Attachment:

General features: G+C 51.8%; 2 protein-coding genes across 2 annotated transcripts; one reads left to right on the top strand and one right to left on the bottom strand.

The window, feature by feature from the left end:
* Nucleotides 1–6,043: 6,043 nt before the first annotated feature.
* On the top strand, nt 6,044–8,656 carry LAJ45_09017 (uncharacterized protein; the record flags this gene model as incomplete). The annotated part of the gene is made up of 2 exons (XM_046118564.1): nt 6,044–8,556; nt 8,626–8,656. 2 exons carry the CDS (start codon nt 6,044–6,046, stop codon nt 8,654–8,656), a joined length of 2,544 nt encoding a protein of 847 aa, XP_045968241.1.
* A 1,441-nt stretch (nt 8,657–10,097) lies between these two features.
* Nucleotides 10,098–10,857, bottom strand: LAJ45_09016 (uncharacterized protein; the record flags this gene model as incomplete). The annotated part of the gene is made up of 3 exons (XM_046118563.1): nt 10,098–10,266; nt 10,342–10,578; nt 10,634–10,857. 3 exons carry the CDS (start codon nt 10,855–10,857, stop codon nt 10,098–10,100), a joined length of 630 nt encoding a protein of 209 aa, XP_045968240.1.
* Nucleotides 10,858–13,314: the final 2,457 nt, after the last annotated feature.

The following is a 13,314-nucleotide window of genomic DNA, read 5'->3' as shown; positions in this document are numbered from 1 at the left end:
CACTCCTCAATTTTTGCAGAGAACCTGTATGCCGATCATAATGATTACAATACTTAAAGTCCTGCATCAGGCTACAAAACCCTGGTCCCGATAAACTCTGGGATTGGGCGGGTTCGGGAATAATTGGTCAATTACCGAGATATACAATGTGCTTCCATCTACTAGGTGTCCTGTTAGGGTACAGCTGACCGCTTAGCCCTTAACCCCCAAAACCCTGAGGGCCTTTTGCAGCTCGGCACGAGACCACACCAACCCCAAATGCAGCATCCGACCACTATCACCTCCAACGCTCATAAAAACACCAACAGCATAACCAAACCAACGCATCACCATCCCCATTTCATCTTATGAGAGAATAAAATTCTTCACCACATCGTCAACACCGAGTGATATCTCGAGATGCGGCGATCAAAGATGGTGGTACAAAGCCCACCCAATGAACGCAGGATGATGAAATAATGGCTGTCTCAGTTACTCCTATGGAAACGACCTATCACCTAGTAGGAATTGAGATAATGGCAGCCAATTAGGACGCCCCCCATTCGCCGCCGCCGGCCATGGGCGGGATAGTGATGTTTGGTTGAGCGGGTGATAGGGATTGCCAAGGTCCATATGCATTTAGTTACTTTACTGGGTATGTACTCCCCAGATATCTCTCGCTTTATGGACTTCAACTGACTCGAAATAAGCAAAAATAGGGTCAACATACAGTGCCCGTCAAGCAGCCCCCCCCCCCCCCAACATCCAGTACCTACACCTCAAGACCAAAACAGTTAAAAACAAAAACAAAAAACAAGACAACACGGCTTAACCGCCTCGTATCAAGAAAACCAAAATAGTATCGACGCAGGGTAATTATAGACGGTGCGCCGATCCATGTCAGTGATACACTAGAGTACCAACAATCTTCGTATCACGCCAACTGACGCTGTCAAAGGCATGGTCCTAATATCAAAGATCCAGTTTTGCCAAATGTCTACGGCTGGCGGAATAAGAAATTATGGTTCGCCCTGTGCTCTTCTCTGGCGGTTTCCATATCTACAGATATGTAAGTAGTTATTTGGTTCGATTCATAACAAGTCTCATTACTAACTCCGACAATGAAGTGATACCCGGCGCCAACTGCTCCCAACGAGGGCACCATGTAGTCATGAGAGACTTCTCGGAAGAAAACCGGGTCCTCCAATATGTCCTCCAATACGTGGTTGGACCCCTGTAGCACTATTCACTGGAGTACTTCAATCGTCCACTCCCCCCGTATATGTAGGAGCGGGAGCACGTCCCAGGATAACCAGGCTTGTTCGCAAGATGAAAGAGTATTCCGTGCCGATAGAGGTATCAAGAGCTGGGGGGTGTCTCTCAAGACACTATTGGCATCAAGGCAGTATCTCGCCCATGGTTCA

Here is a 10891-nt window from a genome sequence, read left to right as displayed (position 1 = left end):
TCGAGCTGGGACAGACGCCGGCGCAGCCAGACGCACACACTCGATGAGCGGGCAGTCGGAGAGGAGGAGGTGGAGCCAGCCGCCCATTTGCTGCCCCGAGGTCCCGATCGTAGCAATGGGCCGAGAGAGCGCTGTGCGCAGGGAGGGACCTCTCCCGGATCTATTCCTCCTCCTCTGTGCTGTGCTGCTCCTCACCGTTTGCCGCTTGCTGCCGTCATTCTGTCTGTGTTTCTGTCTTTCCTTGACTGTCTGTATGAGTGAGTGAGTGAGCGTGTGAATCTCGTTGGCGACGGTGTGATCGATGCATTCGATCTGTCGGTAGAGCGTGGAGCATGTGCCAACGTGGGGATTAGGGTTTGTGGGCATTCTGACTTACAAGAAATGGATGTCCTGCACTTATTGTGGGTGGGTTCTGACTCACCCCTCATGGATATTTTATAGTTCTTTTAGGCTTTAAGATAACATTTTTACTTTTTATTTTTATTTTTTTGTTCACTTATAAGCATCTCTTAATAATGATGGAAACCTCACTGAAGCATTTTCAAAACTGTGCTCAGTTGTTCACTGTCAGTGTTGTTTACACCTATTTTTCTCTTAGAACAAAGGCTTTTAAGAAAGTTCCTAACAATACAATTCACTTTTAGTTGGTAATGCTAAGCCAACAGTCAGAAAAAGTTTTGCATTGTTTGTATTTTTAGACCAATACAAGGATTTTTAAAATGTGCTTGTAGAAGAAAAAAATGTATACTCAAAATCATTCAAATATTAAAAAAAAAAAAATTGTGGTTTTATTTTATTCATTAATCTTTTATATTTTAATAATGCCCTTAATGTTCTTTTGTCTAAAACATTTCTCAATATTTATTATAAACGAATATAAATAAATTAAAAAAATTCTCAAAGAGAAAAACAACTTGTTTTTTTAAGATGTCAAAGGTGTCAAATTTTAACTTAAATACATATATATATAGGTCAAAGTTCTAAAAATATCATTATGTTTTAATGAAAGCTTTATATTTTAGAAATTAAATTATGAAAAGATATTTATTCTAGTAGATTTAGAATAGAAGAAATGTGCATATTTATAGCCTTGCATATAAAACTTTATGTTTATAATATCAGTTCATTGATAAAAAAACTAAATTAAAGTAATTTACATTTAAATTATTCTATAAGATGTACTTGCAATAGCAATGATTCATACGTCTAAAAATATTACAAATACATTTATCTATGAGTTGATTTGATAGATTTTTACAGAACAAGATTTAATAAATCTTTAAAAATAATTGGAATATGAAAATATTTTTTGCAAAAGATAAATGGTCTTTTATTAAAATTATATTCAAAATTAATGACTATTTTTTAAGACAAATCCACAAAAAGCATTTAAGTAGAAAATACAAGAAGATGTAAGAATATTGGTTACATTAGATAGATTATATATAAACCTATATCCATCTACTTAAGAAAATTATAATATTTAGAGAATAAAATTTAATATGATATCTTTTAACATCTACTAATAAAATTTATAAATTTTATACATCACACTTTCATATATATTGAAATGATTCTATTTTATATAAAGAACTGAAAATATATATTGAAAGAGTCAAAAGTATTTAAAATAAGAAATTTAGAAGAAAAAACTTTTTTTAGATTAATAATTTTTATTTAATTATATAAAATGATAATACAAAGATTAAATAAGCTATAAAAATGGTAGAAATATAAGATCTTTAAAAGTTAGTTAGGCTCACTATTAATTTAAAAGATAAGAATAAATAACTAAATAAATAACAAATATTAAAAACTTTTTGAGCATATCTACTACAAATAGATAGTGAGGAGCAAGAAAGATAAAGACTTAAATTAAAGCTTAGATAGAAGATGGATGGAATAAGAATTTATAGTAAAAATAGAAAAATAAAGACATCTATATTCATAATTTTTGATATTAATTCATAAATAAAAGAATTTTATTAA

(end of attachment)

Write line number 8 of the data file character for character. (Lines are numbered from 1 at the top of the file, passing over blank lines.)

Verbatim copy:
The following is a 13,314-nucleotide window of genomic DNA, read 5'->3' as shown; positions in this document are numbered from 1 at the left end: